by Amy K. Lavender

According to the latest college salary report from data-driven salary profile database PayScale, the University of West Georgia ranked in the top 10 of the state’s four-year schools in terms of what our graduates earn on average.

Career Development Specialist Kristi Conner advises Brittany Surry, an academic affairs major, on how to make her resume attractive to potential employers.
Career Development Specialist Kristi Conner advises Brittany Surry, an academic affairs major, on how to make her resume attractive to potential employers.

UWG alumni currently earn an average of $43,800 in their early career and $72,000 mid-career. PayScale analysts used a sample of 1.4 million degree-holding, full-time, civilian employees in the U.S. and compiled 2015-2016 data from employees who successfully completed PayScale's survey.

Donna Lackey, senior VP, Business Development of the Carroll County Chamber of Commerce said the numbers published by PayScale are commensurate with Carroll Tomorrow’s research. She also noted that having an abundant source of qualified employees in the form of UWG graduates is a distinct advantage for local and regional businesses, but the area also has a great deal to offer alumni.

“Any UWG graduate who prefers to live and work in the West Georgia region is going to find competitive salaries in the business, computer science, and construction fields,” Lackey said, “followed closely by the healthcare and finance industries.”

UWG confers more than 2,000 degrees each year, and many graduates take advantage of the UWG Career Services department well before collecting their degree and walking across the stage.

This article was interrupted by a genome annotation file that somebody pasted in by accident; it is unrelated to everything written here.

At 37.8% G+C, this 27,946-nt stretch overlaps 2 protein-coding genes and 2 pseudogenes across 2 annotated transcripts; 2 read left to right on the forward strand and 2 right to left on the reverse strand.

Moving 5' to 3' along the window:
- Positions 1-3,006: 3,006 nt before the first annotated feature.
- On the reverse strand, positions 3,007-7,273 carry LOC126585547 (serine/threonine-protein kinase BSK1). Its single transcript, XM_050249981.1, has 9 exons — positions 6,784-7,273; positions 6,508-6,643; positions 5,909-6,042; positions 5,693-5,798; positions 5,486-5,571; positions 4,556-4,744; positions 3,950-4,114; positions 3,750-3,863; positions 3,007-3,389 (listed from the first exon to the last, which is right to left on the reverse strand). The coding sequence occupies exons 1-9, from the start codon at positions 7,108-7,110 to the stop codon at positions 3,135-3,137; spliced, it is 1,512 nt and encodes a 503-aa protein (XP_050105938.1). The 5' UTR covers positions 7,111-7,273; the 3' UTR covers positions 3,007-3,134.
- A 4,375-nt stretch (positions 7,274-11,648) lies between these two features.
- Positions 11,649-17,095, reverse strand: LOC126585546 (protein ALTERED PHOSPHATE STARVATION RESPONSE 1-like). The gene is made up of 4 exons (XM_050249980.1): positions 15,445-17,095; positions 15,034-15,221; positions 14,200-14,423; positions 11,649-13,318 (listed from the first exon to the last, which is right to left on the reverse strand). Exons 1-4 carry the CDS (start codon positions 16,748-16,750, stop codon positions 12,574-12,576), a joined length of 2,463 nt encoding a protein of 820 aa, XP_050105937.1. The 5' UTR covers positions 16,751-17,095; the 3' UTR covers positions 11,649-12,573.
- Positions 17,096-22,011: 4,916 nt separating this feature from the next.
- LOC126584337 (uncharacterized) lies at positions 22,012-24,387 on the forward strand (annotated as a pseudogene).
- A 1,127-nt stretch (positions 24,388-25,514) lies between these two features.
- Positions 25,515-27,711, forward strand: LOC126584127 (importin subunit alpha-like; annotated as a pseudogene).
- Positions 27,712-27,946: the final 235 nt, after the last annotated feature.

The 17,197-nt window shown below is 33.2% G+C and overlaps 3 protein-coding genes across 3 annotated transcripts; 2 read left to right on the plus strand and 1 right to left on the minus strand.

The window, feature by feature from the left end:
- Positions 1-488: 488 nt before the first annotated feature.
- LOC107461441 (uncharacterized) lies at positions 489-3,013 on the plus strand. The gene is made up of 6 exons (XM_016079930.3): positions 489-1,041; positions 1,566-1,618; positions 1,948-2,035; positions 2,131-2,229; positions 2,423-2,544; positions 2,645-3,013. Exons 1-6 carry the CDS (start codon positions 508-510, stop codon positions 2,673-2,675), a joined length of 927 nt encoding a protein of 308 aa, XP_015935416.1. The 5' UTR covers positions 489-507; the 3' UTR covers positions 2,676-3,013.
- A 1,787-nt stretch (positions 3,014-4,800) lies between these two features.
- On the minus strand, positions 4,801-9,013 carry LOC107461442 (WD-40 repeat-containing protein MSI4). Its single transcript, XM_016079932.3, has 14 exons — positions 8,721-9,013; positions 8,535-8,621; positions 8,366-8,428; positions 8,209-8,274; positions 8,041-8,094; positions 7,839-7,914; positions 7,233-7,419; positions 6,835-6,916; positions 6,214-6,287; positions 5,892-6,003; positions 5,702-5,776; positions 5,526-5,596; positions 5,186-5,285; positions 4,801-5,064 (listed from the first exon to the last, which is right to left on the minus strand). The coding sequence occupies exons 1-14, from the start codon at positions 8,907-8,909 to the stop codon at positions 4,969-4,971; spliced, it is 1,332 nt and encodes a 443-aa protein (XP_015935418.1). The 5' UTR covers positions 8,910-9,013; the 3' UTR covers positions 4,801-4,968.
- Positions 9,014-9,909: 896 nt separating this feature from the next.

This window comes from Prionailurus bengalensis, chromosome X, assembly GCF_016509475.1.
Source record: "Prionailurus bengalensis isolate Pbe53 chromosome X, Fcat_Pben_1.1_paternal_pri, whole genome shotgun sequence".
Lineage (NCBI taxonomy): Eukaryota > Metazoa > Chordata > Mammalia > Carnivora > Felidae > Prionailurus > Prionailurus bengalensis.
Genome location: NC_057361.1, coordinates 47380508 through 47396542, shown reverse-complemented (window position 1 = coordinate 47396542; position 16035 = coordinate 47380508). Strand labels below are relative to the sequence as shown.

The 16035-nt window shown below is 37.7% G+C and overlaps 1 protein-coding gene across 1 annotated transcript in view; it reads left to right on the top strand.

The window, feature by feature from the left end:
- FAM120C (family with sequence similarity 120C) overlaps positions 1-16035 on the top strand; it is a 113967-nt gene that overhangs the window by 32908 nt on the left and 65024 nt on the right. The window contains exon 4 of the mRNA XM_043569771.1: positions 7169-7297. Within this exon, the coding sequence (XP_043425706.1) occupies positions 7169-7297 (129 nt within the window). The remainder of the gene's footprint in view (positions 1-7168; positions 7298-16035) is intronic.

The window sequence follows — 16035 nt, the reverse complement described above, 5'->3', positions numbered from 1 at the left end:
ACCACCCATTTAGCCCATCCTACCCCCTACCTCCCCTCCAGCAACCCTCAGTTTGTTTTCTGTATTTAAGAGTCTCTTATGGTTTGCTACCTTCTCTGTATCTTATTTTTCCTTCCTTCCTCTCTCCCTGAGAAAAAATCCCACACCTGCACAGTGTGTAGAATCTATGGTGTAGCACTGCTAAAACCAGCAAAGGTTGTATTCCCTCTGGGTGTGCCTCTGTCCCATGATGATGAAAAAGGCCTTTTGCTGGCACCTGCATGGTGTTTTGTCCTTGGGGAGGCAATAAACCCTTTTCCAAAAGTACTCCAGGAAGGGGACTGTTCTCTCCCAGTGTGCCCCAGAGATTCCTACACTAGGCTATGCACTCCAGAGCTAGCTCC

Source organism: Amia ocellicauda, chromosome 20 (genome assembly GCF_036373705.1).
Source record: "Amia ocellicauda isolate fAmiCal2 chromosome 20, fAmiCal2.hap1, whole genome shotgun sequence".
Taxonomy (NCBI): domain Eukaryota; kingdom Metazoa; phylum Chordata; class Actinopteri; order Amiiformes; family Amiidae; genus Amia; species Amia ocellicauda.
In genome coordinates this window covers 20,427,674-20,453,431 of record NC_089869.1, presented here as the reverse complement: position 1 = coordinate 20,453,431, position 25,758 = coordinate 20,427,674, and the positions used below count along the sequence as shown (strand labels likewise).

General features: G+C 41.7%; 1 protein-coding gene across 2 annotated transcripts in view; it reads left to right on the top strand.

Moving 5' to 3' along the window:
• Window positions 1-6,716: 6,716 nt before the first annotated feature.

“We help students as soon as they walk in the door,” said Keri Burns, director of UWG Career Services. “We’re working with students when they first get here to help them identify the career paths that are available based on their interests, skills and knowledge of the field. So, yes, we do career counseling, but we also partner with academic advising to make sure we’re all cross-trained so that we’re having meaningful conversations about why they want to take a class and how it applies to their major and future career.”

Burns said Career Services has expanded their focus in recent years and has a variety of training tools available to students.

“These last two years, one of the things we’ve focused on are the career readiness skills,” Burns explained. “We have the SEE Training (Student to Exceptional Employee), which allows students to get certificates of completion at the bronze, silver, gold, and platinum level of completion for anywhere from three to seven sessions that all focus on career readiness skills. So instead of just the technical skills of being able to do an Excel spreadsheet, we’re talking about communication, leadership, time management, budget–all the things that the National Association of Colleges and Employers has identified as being essential skills. This is one of the ways in which we can make sure that students are more gainfully employed and that they’re able to articulate these acquired skills to a potential employer.”

UWG is also unique in that its student employment services department is incorporated as part of Career Services, which gives the department the opportunity to focus on professional development for students in addition to finding them employment.

Of course, the department continues to focus on what is traditionally considered the duties of career services, such as resume and cover letter building, job search strategies, and interviewing. However, even that aspect of the service has been upgraded.

“We have an online mock-interview program that students can take before they come see us,” Burns explained. “It’s recorded, and all you need is internet and a web cam. There’s no software to download. Faculty can make this a class assignment, students can get practice on their own, or we can review it and give them feedback.”

Burns says she fully expects participation in these programs to grow as her department gets the word out about their availability. As a result, students will be entering the workplace more prepared and have more to offer their employers.

Posted on October 13, 2016